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It's no wonder evangelical atheists need to shout so loud

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It's no wonder evangelical atheists need to shout so loud

Every faith, the dogmatic atheists say, contains a seed of violence and torment

Barry Cooper, For The Calgary Herald
Published: Wednesday, August 27, 2008

The shining example of free thinking said to characterize the French Enlightenment was Voltaire. In the face of dogmatic clerics, both Protestant and Catholic, he urged reasonable people everywhere to "crush the infamous thing."

His argument was as obvious then as it is today: organized religion not only divides humanity into believers and infidels, it authorizes the former, with a beatific smile, to extinguish the latter. Often religion claims to be doing so for the good of the infidel.

That Voltaire had Christianity in mind is indicated by a rather more vulgar expression from his pen: "the people will not be free until the last king is strangled in the guts of the last priest."

Modern would-be Voltaires such as Christopher Hitchens or Richard Dawkins are just as strident in their hatred of religion in general and revealed religion in particular.

For my money, their arguments don't amount to a hill of beans. They simply oppose one dogma with another. Truth to tell, such analysis as they advance has little to do with serious and existentially commanding descriptions of religious experience. Their questions like those of the village atheist are just plain silly: can an omnipotent God make a rock bigger than he can lift?

So the question that comes to mind is: why are they shouting so loudly?

The two most obvious explanations are, first, that they think their opponents are so powerful that they must amplify their own arguments just to get a hearing.

Second, they know full well that their own arguments are so weak that they have to obscure this fact with a high-decibel diversion.

True, these "evangelical atheists," as Roger Scruton called them, do think religion is both powerful and malign. They can point to Islamists for contemporary proof, but add that the current crop of fanatics has hordes of angelic predecessors, stretching back to antiquity.

Every faith, the dogmatic atheists say, contains a seed of violence and torment, even (or especially) among those who see in their religion a command to love their neighbours, including neighbours as obnoxious as these atheist critics.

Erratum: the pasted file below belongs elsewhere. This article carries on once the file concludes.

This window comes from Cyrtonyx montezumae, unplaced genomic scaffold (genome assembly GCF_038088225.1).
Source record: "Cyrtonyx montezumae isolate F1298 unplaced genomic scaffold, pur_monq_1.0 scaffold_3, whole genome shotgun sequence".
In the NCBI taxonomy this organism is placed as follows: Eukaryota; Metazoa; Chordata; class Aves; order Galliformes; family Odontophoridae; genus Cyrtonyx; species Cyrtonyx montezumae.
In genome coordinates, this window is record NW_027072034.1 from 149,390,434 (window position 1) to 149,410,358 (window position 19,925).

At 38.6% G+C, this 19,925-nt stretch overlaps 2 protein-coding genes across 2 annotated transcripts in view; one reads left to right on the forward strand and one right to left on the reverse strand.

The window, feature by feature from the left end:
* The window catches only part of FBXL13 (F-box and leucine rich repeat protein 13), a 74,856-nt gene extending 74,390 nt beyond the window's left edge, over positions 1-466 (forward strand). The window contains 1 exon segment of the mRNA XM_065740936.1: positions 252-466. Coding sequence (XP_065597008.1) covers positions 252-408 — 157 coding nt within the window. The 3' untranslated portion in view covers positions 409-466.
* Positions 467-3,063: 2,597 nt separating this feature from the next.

In short, the atheists' dogmatism is as much an expression of the weakness of their position as is the dogmatism of the believers.

We can see it all on a daily basis, played out in the letters pages of this and many other newspapers, with the heated and mutual denunciations of the atheist Darwinians versus the Creationists of the supporters of Intelligent Design.

To use Dawkins' formula, we are machines that ensure the survival of our genes, which are nothing but complicated molecules that obey the laws of organic chemistry. They emerged one fine day, the story goes, from the primordial soup. How that actually happened in detail is so far unknown, but science, not religion, will one day explain.

What Dawkins and his pals don't seem to get is that religious people are quite happy to think of themselves, for purposes of genetic biology, as survival machines for genes. But they have a few other questions to ask.

They wonder, for example, where the first gene, selfish or not, came from. Or, if it came from the soup, where did the soup come from? Or the universe as a whole?

When the atheists reply, "The Big Bang," the curious have one more question: what caused the Big Bang?

The answer of physicists is clear: close to the "time" of the Big Bang, the number of unknowns in our matrix of mathematical equations is greater than the number of knowns. This means there is no unique mathematical solution. Which is to say: if there is an answer, physics cannot provide it.

Karl Marx, who was equally dogmatic regarding such questions, said that even raising such questions was a waste of time. They were, he said, "abstract."

And then he told his inquirer to shut up. "Socialist man," he famously declared, "does not ask such questions." That is probably true. Socialist man does not wonder about where it all came from.

The problem, however, is that some people find raising the question, even if they don't know the answer, a meaningful act. They are going to wonder about such things whether Marx or Christopher Hitchens approves.

Wondering means tolerating mysteries. Interestingly enough, it was Socrates, not some religious fanatic so pilloried by the evangelical atheists, who said that philosophy begins in wonder.

Wonder is something enlightened atheists never could abide. No wonder they shout so much.

Barry Cooper, PhD, is a professor of political science at the University of Calgary.



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